Definition of WEGO?

Question:

Can you post the definiton of WEGO. I see it in all your articles but no where is there a definition of what it is. Thanks.

Signed,

Wego???


Answer:

Dear Wego???:

Many moons ago, I was asked this question. My answer is in our old archive. http://www.west2k.com/wpdocs/wegoqst.htm Please share your reaction to this word that I coined and think it especially applies to the workplace. I have often said, There’s plenty of ego in wego. By that I mean each of us needs to be concerned about ourselves, and that self-interest is not lost in working constructively with others. Rather it is enriched by interdepentend-mindedness. Do let me know if and when you find some our Q&As apply to your career and work situations. FOLLOW UP:

Thank you for the link. You may want to consider posting it in the new archives so other’s can find it too.

I get it, though I may not be able to verbalize it. It’s like a combination of being the best employee you can be in a team working together for the greater good. Sounds hokey, but that’s my take.

I am an assitant manager of a customer call center. My team consists of 12 women, so I’m sure you can imagine the myriad of unique situations my manager and I face daily. Your site is one of many sources I consult for advice.

THANK YOU for that suggestion. Do keep in touch we can learn much from you who are managing challenging situations day in and day out. The original Q&A will now appear in the new Archive along with your question.

What Does The Word “WEGO” Mean??

I have read many of the questions and responses on your page. Although your advice is always clear there is one thing that I don’t fully understand. When you sign off your responses you always seem to mention “WEGO.” What does this word mean? — I’d WEGO if I knew how. Dear Wanna WEGO: What does WEGO mean??? Wego is a combination of three words known to almost everyone: “we,” “go,” and “ego.” The idea for coining this word came to me years ago when I was creating games that teach a lesson. I created two games which illustrate the WEGO principle. One was about cases which were decided by the Supreme Court. This game attempted to teach the players how the case was decided by them reading a summary of the case and sharing excerpts from the opinions of the justices. The other aspect of the game was for the players to deliberate and argue how they would decide the case if they were the jury. In short, by involving themselves in the case, they became informed decision makers. WEGO means that. A second game I co-created was titled Prediction. In this game, players predict how other players’ will answer questions of fact such as “Who said, ‘I think and therefore I am,'” debatable questions such as “Should the police be paid less than teachers?” and personal questions such as “Would I adopt a child?” or “Does he or she prefer a shower or a tub bath?” If a player makes a correct prediction, both the predictor and the predictee advance on the game board. If the prediction is wrong, both, move back. The message of the game is that good communication is a matter of learning to know what others’ values, knowledge, and personal proclivities are. And that together, we humans who live, work, and play together, do so more effectively when we make informed predictions. WEGO is like that. The word “go,” means just that. Go means movement, doing, shaping the work we do and the place we work. It represents pro-active employee involvement. The last word which contributes to WEGO is “ego.” In the workplace, the psychological term ego means personal efforts to advance and benefit one’s self. We can not ignore the individual interests of those who work together. Ego in its rawest form is vicious. It says greed is good. It says that others come second to me. It says my way is the way it should be. The positive meaning of Ego is that it motivates hard work, dedication, and high commitment. But ego in its raw concern for personal advancement creates a hostile work environment. WEGO, with its all altruistic symbolism, tempers the egoistic motivations and egocentric behaviors. WEGO is organization in its best sense: a concern for high performance, a dedication to the external customer, the collaborative-communication-mindedness of those who work together, and commitment to the well-being of not just those in the workplace but to the community and enviornment in which it is located. WEGO thus for me embodies the trinity of words “WE,” “GO.” and “EGO.” WEGO is the mindset I have as I answer questions sent to The Workplace Doctor home page. I do have but partial truth and partial answers to the concerns of those who send in their questions. I submit my thoughts, my answers, for consideration, for disscussion, for argument, and for testing. I invite your feedback. WEGO, now awaits your ideas about what it means to you.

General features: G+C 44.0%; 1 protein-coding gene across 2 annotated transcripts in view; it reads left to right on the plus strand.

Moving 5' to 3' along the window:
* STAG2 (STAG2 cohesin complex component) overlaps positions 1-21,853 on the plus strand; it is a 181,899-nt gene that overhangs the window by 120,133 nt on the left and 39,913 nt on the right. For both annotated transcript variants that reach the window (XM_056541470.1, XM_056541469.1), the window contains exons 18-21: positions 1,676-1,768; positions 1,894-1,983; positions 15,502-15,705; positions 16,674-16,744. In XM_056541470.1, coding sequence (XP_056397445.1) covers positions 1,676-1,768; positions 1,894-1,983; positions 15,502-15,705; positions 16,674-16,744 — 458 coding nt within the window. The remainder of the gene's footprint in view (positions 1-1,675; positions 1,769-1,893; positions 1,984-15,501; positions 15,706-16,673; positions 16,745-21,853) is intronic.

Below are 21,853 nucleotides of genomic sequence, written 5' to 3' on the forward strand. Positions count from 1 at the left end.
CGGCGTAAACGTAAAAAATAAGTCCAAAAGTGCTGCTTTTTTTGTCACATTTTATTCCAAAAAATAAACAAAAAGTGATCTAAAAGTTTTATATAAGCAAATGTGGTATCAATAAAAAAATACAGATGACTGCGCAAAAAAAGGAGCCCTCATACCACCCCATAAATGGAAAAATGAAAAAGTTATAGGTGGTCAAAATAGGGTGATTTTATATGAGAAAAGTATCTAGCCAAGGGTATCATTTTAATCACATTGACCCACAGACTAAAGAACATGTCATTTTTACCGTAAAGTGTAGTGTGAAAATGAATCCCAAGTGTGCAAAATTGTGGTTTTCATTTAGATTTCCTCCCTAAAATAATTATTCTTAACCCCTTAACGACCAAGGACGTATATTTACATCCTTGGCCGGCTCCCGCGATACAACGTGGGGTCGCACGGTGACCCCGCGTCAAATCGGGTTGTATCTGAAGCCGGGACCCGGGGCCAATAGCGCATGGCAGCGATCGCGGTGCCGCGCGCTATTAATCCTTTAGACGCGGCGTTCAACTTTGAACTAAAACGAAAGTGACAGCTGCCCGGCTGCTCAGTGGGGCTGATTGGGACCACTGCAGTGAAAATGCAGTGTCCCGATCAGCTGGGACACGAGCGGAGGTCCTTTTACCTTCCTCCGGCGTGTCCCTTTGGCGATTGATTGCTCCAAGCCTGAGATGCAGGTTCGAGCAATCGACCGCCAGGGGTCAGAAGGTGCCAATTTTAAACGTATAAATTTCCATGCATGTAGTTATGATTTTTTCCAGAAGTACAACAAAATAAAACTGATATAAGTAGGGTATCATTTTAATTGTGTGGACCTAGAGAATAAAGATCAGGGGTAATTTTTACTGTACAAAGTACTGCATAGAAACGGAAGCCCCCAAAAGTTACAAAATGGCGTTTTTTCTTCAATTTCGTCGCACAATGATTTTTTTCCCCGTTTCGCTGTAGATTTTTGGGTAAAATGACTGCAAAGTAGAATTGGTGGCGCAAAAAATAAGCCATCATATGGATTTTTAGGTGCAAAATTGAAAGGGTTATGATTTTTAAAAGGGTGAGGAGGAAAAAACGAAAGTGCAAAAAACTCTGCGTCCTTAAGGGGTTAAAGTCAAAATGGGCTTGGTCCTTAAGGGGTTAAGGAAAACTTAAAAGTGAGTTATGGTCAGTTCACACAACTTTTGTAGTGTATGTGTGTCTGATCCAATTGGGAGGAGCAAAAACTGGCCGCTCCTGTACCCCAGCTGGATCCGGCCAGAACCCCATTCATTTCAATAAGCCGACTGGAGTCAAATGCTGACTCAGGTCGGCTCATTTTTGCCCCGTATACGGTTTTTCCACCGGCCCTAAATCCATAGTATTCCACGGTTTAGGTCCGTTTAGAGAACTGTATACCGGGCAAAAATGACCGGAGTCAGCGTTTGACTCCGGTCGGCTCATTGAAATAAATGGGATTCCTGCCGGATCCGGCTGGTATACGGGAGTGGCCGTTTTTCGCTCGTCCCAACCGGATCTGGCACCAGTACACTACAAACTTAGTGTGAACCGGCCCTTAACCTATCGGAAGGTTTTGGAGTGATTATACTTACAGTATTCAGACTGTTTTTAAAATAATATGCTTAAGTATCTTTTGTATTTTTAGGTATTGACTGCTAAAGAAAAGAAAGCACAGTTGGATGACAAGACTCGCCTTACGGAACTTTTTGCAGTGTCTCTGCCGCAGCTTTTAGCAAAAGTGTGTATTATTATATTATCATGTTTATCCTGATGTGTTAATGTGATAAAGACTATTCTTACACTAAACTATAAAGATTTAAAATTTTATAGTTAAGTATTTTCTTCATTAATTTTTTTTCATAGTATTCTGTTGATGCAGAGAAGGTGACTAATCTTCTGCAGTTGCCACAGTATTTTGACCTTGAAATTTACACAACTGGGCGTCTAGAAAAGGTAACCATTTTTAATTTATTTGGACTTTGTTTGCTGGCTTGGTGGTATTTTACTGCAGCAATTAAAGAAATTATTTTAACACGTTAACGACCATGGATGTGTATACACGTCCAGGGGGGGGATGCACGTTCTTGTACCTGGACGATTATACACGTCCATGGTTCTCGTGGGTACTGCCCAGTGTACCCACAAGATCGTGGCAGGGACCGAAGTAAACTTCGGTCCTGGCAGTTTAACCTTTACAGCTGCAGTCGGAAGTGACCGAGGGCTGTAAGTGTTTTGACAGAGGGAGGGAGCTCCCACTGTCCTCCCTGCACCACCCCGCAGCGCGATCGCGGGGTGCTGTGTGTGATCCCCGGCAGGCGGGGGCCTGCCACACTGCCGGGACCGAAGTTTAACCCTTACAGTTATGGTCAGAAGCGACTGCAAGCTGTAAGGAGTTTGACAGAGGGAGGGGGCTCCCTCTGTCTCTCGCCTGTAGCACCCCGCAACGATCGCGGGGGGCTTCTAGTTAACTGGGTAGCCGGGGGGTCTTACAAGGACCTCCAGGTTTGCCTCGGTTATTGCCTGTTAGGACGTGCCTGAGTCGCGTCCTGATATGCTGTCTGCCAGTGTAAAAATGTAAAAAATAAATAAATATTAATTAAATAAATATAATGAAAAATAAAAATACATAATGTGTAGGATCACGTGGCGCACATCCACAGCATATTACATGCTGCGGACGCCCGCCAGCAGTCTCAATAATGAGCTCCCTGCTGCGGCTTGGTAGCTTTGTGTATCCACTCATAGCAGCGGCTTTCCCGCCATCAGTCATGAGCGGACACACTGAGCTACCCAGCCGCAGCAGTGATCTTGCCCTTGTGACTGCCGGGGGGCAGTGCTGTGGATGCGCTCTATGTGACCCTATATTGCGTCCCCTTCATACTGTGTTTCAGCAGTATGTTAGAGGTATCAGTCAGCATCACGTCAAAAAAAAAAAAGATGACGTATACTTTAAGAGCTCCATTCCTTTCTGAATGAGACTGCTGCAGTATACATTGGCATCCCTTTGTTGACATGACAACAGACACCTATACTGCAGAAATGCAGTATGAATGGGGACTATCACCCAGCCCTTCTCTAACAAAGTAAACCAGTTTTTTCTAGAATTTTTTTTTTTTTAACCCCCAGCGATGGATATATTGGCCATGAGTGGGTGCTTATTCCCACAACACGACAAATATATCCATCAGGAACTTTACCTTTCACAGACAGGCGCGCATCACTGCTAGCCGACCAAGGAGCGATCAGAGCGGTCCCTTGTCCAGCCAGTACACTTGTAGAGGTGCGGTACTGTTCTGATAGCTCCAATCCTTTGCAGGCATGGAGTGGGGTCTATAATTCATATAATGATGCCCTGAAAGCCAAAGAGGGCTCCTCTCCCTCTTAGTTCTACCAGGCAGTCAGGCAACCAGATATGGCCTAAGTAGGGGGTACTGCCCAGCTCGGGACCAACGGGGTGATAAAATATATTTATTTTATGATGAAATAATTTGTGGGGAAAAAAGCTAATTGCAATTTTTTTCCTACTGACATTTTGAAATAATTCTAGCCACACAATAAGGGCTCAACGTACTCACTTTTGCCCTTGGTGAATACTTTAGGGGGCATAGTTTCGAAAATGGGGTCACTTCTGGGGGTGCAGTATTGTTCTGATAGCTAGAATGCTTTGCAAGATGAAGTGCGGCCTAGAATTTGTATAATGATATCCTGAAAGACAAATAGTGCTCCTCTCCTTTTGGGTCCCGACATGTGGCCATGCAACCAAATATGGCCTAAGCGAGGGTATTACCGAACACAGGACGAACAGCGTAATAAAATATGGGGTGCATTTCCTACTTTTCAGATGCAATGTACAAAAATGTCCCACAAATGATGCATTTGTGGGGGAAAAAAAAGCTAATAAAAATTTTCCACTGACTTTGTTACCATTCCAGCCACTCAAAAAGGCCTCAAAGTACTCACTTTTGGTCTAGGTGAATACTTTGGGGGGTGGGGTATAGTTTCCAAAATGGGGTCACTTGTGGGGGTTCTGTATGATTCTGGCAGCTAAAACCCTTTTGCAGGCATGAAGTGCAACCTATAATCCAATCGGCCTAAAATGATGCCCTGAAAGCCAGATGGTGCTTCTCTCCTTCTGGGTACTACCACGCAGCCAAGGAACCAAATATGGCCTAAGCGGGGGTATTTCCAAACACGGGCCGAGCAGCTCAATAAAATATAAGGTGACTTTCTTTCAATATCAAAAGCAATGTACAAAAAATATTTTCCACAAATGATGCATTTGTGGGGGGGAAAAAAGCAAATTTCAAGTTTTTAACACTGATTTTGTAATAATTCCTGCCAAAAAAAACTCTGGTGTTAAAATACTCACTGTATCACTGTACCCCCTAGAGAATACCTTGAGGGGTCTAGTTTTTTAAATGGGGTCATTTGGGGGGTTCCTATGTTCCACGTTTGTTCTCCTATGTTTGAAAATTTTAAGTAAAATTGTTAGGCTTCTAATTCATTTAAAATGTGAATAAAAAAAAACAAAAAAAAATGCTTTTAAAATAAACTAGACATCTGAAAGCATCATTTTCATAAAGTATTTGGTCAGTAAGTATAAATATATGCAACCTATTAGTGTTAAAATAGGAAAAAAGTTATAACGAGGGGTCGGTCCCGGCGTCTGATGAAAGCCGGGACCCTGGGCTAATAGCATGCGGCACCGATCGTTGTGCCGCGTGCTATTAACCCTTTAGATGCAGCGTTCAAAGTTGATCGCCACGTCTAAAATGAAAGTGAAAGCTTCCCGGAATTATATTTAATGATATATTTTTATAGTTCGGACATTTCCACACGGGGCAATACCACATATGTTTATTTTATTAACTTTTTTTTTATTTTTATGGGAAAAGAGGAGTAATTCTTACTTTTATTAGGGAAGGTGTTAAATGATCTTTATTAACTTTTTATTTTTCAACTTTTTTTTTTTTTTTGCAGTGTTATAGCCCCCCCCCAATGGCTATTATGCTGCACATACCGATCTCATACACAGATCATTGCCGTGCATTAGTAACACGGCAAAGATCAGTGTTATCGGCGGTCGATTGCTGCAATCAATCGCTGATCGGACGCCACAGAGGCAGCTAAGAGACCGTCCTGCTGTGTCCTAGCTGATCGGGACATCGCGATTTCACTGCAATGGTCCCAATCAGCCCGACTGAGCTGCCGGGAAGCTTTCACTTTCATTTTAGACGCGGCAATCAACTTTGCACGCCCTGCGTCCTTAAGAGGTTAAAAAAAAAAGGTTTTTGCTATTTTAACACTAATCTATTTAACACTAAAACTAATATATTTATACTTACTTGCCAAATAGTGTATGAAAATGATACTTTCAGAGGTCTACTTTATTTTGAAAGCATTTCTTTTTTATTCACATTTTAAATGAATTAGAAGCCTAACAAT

William Gorden